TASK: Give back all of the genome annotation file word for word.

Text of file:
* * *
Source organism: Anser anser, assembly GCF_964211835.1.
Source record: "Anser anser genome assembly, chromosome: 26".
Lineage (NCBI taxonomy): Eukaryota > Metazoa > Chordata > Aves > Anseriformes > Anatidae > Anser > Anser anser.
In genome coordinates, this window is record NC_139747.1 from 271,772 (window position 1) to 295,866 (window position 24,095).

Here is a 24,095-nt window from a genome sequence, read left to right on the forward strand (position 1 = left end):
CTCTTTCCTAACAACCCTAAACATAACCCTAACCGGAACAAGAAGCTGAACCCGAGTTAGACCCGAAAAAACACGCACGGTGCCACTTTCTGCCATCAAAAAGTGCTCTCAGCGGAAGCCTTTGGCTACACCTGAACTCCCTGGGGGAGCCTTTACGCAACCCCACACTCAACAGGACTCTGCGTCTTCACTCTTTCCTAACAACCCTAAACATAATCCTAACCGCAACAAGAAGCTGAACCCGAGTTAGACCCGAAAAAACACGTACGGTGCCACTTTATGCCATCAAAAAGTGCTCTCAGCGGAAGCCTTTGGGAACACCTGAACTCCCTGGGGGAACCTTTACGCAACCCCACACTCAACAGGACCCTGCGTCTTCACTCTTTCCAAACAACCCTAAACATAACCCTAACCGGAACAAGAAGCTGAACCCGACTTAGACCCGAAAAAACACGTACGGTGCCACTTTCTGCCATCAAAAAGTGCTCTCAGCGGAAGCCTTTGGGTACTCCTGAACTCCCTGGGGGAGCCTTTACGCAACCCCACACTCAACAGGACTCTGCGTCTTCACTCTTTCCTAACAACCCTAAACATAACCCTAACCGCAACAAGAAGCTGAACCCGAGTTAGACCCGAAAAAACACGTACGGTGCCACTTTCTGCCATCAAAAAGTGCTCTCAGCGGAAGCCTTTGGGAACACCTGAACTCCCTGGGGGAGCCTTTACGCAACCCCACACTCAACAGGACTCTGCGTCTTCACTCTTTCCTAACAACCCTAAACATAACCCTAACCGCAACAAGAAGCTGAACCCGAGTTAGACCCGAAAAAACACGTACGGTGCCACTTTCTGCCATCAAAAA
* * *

Source organism: Anser anser, assembly GCF_964211835.1.
Source record: "Anser anser genome assembly, chromosome: 26".
Lineage (NCBI taxonomy): Eukaryota > Metazoa > Chordata > Aves > Anseriformes > Anatidae > Anser > Anser anser.
In genome coordinates, this window is record NC_139747.1 from 271,772 (window position 1) to 295,866 (window position 24,095).

Here is a 24,095-nt window from a genome sequence, read left to right on the forward strand (position 1 = left end):
CTCTTTCCTAACAACCCTAAACATAACCCTAACCGGAACAAGAAGCTGAACCCGAGTTAGACCCGAAAAAACACGCACGGTGCCACTTTCTGCCATCAAAAAGTGCTCTCAGCGGAAGCCTTTGGCTACACCTGAACTCCCTGGGGGAGCCTTTACGCAACCCCACACTCAACAGGACTCTGCGTCTTCACTCTTTCCTAACAACCCTAAACATAATCCTAACCGCAACAAGAAGCTGAACCCGAGTTAGACCCGAAAAAACACGTACGGTGCCACTTTATGCCATCAAAAAGTGCTCTCAGCGGAAGCCTTTGGGAACACCTGAACTCCCTGGGGGAACCTTTACGCAACCCCACACTCAACAGGACCCTGCGTCTTCACTCTTTCCAAACAACCCTAAACATAACCCTAACCGGAACAAGAAGCTGAACCCGACTTAGACCCGAAAAAACACGTACGGTGCCACTTTCTGCCATCAAAAAGTGCTCTCAGCGGAAGCCTTTGGGTACTCCTGAACTCCCTGGGGGAGCCTTTACGCAACCCCACACTCAACAGGACTCTGCGTCTTCACTCTTTCCTAACAACCCTAAACATAACCCTAACCGCAACAAGAAGCTGAACCCGAGTTAGACCCGAAAAAACACGTACGGTGCCACTTTCTGCCATCAAAAAGTGCTCTCAGCGGAAGCCTTTGGGAACACCTGAACTCCCTGGGGGAGCCTTTACGCAACCCCACACTCAACAGGACTCTGCGTCTTCACTCTTTCCTAACAACCCTAAACATAACCCTAACCGCAACAAGAAGCTGAACCCGAGTTAGACCCGAAAAAACACGTACGGTGCCACTTTCTGCCATCAAAAA